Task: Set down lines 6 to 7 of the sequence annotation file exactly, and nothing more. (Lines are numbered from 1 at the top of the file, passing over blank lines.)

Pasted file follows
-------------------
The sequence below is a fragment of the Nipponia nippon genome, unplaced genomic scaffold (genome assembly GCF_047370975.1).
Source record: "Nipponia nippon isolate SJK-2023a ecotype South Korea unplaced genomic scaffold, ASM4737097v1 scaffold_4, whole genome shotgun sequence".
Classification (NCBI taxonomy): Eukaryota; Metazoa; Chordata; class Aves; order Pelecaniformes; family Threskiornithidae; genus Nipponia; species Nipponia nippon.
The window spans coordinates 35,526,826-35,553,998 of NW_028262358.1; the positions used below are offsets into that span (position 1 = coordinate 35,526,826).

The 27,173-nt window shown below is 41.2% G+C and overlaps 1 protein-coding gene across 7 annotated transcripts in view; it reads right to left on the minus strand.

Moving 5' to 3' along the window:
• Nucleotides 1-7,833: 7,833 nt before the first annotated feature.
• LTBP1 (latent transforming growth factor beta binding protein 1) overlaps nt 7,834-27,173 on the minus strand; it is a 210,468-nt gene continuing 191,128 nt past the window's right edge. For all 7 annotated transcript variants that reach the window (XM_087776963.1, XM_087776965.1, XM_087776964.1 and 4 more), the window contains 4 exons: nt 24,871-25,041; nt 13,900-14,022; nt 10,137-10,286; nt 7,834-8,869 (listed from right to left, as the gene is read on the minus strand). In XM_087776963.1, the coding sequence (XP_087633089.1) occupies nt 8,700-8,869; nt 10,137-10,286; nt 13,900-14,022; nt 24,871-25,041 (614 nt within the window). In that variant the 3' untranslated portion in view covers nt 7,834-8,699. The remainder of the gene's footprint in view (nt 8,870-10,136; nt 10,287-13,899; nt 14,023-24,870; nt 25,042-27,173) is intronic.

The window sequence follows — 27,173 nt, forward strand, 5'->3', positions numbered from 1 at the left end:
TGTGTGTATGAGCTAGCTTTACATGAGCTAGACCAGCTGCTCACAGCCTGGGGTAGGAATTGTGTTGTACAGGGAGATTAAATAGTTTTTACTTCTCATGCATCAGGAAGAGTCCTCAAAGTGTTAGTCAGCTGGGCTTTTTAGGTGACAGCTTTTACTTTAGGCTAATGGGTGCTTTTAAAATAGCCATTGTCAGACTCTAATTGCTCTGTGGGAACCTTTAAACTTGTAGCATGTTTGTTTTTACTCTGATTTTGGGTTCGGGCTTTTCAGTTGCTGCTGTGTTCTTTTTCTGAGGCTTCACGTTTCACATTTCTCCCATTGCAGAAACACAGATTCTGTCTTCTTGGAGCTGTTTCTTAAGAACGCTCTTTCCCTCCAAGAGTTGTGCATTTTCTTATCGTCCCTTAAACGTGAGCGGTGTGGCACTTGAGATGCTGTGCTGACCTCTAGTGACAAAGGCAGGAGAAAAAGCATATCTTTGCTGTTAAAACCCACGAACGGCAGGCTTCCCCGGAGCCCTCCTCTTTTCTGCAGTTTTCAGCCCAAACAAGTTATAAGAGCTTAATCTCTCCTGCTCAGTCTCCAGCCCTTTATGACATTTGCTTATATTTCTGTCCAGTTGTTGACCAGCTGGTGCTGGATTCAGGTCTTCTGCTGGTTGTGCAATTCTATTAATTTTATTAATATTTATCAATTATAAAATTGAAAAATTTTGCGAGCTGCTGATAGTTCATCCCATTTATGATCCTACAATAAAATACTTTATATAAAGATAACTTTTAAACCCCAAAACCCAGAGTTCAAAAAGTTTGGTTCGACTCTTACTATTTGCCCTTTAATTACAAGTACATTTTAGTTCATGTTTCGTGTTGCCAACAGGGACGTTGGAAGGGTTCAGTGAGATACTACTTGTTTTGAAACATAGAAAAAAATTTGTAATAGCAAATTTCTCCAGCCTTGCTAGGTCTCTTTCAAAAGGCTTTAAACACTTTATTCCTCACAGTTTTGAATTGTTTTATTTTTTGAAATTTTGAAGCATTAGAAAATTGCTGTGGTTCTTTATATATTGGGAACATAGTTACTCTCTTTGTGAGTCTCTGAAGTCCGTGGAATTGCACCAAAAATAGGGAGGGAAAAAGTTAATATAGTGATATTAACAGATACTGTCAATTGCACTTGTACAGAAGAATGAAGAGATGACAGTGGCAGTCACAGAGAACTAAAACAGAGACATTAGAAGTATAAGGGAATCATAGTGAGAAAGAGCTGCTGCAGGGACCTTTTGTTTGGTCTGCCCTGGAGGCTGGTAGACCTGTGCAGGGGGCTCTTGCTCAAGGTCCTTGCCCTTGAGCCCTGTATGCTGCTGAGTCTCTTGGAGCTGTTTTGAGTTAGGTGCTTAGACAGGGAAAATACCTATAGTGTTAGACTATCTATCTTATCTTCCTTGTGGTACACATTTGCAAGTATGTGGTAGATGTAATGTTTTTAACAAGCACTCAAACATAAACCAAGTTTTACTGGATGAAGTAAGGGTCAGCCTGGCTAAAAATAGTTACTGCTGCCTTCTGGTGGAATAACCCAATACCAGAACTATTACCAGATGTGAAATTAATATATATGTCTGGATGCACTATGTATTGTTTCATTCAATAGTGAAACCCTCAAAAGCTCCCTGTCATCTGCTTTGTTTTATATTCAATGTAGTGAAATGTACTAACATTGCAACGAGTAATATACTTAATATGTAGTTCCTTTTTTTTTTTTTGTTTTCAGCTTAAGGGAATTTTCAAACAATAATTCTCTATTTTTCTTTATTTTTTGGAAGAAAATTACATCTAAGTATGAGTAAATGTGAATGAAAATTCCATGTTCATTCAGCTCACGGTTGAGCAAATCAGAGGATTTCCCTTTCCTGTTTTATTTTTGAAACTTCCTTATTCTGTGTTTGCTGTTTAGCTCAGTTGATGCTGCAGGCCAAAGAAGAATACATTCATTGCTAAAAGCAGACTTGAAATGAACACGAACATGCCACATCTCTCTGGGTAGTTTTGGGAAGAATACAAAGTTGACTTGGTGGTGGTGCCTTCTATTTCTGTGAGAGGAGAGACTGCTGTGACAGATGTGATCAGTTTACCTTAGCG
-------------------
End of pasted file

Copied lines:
Moving 5' to 3' along the window:
• Nucleotides 1-7,833: 7,833 nt before the first annotated feature.